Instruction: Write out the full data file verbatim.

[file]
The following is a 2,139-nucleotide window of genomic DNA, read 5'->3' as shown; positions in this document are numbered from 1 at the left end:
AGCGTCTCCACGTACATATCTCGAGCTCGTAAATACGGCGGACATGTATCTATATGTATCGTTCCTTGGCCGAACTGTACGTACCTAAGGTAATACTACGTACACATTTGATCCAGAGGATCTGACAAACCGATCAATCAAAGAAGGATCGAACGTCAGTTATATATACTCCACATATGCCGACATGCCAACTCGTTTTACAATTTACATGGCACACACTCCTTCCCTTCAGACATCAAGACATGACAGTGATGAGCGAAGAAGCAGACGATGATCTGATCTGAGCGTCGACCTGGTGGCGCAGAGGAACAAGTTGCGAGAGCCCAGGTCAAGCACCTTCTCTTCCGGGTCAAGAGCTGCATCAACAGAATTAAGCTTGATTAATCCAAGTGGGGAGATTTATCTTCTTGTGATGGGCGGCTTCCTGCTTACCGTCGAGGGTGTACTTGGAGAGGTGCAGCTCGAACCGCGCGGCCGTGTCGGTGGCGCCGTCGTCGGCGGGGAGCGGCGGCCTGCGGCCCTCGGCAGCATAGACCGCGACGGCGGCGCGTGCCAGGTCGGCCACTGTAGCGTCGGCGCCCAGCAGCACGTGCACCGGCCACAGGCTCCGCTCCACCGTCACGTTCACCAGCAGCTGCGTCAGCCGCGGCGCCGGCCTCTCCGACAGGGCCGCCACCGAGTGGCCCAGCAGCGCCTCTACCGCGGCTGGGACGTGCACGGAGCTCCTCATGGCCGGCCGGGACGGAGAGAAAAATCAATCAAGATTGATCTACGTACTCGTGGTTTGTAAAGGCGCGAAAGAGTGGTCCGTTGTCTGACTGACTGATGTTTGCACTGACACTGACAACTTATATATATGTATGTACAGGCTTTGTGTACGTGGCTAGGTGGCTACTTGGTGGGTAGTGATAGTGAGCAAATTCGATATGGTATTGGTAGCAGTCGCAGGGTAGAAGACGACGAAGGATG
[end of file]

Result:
The following is a 2,139-nucleotide window of genomic DNA, read 5'->3' as shown; positions in this document are numbered from 1 at the left end:
AGCGTCTCCACGTACATATCTCGAGCTCGTAAATACGGCGGACATGTATCTATATGTATCGTTCCTTGGCCGAACTGTACGTACCTAAGGTAATACTACGTACACATTTGATCCAGAGGATCTGACAAACCGATCAATCAAAGAAGGATCGAACGTCAGTTATATATACTCCACATATGCCGACATGCCAACTCGTTTTACAATTTACATGGCACACACTCCTTCCCTTCAGACATCAAGACATGACAGTGATGAGCGAAGAAGCAGACGATGATCTGATCTGAGCGTCGACCTGGTGGCGCAGAGGAACAAGTTGCGAGAGCCCAGGTCAAGCACCTTCTCTTCCGGGTCAAGAGCTGCATCAACAGAATTAAGCTTGATTAATCCAAGTGGGGAGATTTATCTTCTTGTGATGGGCGGCTTCCTGCTTACCGTCGAGGGTGTACTTGGAGAGGTGCAGCTCGAACCGCGCGGCCGTGTCGGTGGCGCCGTCGTCGGCGGGGAGCGGCGGCCTGCGGCCCTCGGCAGCATAGACCGCGACGGCGGCGCGTGCCAGGTCGGCCACTGTAGCGTCGGCGCCCAGCAGCACGTGCACCGGCCACAGGCTCCGCTCCACCGTCACGTTCACCAGCAGCTGCGTCAGCCGCGGCGCCGGCCTCTCCGACAGGGCCGCCACCGAGTGGCCCAGCAGCGCCTCTACCGCGGCTGGGACGTGCACGGAGCTCCTCATGGCCGGCCGGGACGGAGAGAAAAATCAATCAAGATTGATCTACGTACTCGTGGTTTGTAAAGGCGCGAAAGAGTGGTCCGTTGTCTGACTGACTGATGTTTGCACTGACACTGACAACTTATATATATGTATGTACAGGCTTTGTGTACGTGGCTAGGTGGCTACTTGGTGGGTAGTGATAGTGAGCAAATTCGATATGGTATTGGTAGCAGTCGCAGGGTAGAAGACGACGAAGGATG